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Security for Sending and Receiving Messages

The following figure shows what happens to a message as BizTalk Server receives it, processes it, and sends it to another application or partner.

Security features for secure messages
  1. The receive location for the adapter receives the message. Depending on the protocol, the adapter does protocol-level authentication of the sender to identify a Windows user account that represents the sender of the message.

  2. The adapter then passes the message to the pipeline, where message-level authentication takes place if it has not already happened in the adapter.

    1. In the Decode stage, the pipeline decrypts the message and verifies the validity of the signature with the certificate attached to the message, or the one configured in the Other People certificate store of the local computer. After the pipeline validates the signature, the decoding component validates the certificate chain up to a trusted root Certificate Authority (CA). If you configure the pipeline to decode S/MIME messages, and the sender encrypted the message using S/MIME, the MIME/SMIME decoder verifies the signature of the message, and uses the certificate to identify the sender. For more information about how to use MIME/SMIME decoder pipeline components, see Implementing Message Security.

    2. In the Party Resolution stage, BizTalk Server uses the certificate information and the Sender Security ID (SSID) obtained from protocol-level authentication to determine whether the sender of the message is a recognized party in the system. The Sender SSID is the qualified name of the user authenticated by the adapter. For example. If BizTalk Server receives the message by way of the HTTP adapter using Windows authentication, then the sender SSID is domain\username. BizTalk Server assigns a Party ID (PID) to the message, which is either the party ID of a recognized party, or a guest ID. For more information about how to use party resolution component, see Using Certificates for Party Resolution.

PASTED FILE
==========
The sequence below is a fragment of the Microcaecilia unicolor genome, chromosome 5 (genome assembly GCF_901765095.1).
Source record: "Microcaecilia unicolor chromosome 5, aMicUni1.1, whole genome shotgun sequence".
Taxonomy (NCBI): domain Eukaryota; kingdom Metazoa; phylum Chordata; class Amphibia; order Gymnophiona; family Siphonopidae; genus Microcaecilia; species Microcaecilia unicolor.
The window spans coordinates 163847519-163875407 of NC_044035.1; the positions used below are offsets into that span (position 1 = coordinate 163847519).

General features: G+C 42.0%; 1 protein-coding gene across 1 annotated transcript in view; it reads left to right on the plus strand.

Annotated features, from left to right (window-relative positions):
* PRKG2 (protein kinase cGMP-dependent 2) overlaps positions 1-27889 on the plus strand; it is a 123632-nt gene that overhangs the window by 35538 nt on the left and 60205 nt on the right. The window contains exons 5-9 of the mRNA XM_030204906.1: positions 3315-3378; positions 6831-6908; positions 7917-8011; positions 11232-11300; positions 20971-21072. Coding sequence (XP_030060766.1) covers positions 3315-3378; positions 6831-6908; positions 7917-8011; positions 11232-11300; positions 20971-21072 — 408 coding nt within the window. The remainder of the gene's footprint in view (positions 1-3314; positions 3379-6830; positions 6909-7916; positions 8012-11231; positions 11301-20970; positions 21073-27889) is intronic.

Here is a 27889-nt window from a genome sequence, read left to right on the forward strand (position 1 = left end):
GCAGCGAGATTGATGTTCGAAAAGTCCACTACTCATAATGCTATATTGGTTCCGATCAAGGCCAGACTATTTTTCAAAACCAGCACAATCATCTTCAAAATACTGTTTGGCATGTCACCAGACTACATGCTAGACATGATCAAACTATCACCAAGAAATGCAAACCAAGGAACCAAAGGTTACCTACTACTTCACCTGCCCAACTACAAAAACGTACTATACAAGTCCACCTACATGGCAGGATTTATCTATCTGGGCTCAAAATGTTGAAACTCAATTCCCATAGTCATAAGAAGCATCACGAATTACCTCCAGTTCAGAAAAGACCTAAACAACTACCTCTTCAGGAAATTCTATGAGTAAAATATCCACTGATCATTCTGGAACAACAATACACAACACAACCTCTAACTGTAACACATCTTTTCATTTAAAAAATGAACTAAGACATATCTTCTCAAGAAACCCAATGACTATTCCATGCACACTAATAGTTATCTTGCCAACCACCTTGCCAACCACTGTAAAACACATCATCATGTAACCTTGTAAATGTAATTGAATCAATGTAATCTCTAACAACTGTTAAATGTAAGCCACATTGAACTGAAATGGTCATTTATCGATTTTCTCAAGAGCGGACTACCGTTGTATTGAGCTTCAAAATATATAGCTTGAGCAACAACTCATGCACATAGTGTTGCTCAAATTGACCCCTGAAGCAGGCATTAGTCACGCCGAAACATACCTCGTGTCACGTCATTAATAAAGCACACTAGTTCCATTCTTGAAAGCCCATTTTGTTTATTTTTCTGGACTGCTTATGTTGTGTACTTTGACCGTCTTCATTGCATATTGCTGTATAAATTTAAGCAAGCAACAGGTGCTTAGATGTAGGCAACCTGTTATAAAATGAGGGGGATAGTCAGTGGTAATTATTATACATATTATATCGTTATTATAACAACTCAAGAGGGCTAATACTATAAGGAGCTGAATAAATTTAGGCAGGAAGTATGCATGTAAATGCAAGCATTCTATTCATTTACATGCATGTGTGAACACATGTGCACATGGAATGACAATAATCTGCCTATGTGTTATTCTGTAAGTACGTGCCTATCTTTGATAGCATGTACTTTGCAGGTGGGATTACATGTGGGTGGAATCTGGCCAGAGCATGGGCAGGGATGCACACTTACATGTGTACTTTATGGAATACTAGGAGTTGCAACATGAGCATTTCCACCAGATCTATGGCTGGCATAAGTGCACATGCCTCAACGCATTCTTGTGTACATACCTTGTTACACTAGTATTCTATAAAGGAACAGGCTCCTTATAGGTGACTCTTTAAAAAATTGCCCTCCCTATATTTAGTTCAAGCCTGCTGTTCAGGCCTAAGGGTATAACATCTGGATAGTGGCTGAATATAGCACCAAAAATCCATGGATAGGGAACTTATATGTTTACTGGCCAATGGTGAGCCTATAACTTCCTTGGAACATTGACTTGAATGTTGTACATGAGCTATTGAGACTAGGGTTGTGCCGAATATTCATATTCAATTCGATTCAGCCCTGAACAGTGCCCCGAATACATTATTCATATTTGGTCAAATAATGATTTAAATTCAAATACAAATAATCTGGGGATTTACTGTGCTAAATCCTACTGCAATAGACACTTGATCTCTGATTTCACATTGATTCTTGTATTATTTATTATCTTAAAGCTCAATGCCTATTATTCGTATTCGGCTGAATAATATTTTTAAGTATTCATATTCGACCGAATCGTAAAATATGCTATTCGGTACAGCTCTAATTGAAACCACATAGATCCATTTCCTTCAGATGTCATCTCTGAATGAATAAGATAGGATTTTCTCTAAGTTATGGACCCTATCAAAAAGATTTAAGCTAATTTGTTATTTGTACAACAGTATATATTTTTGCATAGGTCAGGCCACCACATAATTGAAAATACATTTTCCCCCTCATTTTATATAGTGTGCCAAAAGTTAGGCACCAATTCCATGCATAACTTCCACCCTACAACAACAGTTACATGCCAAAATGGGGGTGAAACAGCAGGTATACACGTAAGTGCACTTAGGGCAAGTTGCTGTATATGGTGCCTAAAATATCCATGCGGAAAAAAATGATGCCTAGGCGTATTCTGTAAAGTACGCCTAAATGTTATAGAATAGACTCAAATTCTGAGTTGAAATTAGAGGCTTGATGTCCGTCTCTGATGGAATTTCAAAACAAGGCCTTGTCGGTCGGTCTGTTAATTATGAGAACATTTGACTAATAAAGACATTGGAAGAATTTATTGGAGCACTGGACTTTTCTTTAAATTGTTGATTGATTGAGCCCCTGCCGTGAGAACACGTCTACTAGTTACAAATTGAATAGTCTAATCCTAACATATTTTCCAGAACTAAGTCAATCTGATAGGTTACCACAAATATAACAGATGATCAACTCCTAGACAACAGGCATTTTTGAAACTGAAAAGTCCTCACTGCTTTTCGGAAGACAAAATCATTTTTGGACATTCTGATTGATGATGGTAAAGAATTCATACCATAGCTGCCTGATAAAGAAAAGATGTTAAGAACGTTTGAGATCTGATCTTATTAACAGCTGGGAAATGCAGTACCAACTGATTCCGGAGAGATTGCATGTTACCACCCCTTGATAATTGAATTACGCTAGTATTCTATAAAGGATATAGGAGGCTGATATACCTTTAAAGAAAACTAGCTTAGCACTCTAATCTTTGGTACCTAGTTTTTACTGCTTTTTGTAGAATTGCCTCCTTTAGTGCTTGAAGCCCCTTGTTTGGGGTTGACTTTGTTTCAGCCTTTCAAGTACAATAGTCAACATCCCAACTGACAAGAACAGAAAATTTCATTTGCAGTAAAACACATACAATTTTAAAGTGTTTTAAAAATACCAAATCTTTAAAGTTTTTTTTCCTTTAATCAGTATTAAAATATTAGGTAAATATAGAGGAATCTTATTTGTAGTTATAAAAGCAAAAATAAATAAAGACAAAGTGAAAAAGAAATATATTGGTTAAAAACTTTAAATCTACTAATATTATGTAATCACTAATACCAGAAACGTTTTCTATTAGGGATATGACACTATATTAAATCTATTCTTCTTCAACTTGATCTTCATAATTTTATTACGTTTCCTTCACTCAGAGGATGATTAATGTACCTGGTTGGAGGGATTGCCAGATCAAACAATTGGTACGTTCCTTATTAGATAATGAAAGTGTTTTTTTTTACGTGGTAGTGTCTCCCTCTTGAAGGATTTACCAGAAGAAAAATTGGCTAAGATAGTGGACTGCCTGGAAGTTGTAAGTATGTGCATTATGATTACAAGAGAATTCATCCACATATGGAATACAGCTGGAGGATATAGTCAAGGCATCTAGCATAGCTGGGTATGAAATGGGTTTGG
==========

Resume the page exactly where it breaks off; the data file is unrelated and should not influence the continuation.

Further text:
3. If you configured the receiving port to require the sender to be authenticated to a known party in the system, and BizTalk Server is not able to find a PID for the sender of the message, then BizTalk Server drops or suspends the message depending on the configuration of the receive port. BizTalk Server provides this feature to mitigate Denial of Service attacks. For more information about the authentication options for receive ports, see How to Configure Authentication Options for a Receive Port.

  3. After the pipeline authenticates the message, it sends the message to the MessageBox database.

    1. If you did not identify the enqueuing host (on which the pipeline is running) as an authentication trusted host, the MessageBox database overwrites the PID with the guest ID, and the SSID with the service account that the enqueuing host instance is running as. For more information about authentication trusted host, see Authentication of Messages Between Processes. For more information about how to configure authentication trusted host, see How to Modify Host Properties.

    2. If the host on which the pipeline is running is marked as authentication trusted, the MessageBox database trusts the PID and SSID, and leaves this information in the context of the message so that downstream processes can use this information to authenticate and/or authorize the original sender of the message.

    3. If BizTalk Server requires receive authorization, the MessageBox database verifies that the hosts subscribed to the message have authorization to receive it. For more information about receive authorization, see Authorizing the Receiver of a Message.

  4. After BizTalk Server processes the message, the outbound pipeline encrypts and/or digitally signs the message in the encode stage.

See Also

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